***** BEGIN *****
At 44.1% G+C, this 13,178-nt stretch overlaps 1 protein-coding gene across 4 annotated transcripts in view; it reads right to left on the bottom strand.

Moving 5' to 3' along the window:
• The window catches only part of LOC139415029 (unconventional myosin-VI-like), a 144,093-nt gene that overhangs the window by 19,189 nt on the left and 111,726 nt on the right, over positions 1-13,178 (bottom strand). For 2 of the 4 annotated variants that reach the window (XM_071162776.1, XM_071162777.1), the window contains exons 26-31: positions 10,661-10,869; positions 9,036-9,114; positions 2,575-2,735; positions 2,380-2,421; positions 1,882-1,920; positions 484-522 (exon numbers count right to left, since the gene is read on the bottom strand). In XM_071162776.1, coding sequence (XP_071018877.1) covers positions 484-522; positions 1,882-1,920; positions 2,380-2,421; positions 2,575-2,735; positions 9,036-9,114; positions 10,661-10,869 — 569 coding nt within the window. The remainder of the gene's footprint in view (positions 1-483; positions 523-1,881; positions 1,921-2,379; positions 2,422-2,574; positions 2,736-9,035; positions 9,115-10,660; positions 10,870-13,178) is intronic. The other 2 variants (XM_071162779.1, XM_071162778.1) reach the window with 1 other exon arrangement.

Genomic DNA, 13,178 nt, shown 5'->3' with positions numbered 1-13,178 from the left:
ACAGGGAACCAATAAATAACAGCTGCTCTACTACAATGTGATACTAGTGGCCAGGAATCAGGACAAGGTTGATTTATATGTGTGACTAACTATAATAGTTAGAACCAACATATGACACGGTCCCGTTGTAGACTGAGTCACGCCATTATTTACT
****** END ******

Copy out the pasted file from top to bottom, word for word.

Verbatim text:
At 44.1% G+C, this 13,178-nt stretch overlaps 1 protein-coding gene across 4 annotated transcripts in view; it reads right to left on the bottom strand.

Moving 5' to 3' along the window:
• The window catches only part of LOC139415029 (unconventional myosin-VI-like), a 144,093-nt gene that overhangs the window by 19,189 nt on the left and 111,726 nt on the right, over positions 1-13,178 (bottom strand). For 2 of the 4 annotated variants that reach the window (XM_071162776.1, XM_071162777.1), the window contains exons 26-31: positions 10,661-10,869; positions 9,036-9,114; positions 2,575-2,735; positions 2,380-2,421; positions 1,882-1,920; positions 484-522 (exon numbers count right to left, since the gene is read on the bottom strand). In XM_071162776.1, coding sequence (XP_071018877.1) covers positions 484-522; positions 1,882-1,920; positions 2,380-2,421; positions 2,575-2,735; positions 9,036-9,114; positions 10,661-10,869 — 569 coding nt within the window. The remainder of the gene's footprint in view (positions 1-483; positions 523-1,881; positions 1,921-2,379; positions 2,422-2,574; positions 2,736-9,035; positions 9,115-10,660; positions 10,870-13,178) is intronic. The other 2 variants (XM_071162779.1, XM_071162778.1) reach the window with 1 other exon arrangement.

Genomic DNA, 13,178 nt, shown 5'->3' with positions numbered 1-13,178 from the left:
ACAGGGAACCAATAAATAACAGCTGCTCTACTACAATGTGATACTAGTGGCCAGGAATCAGGACAAGGTTGATTTATATGTGTGACTAACTATAATAGTTAGAACCAACATATGACACGGTCCCGTTGTAGACTGAGTCACGCCATTATTTACT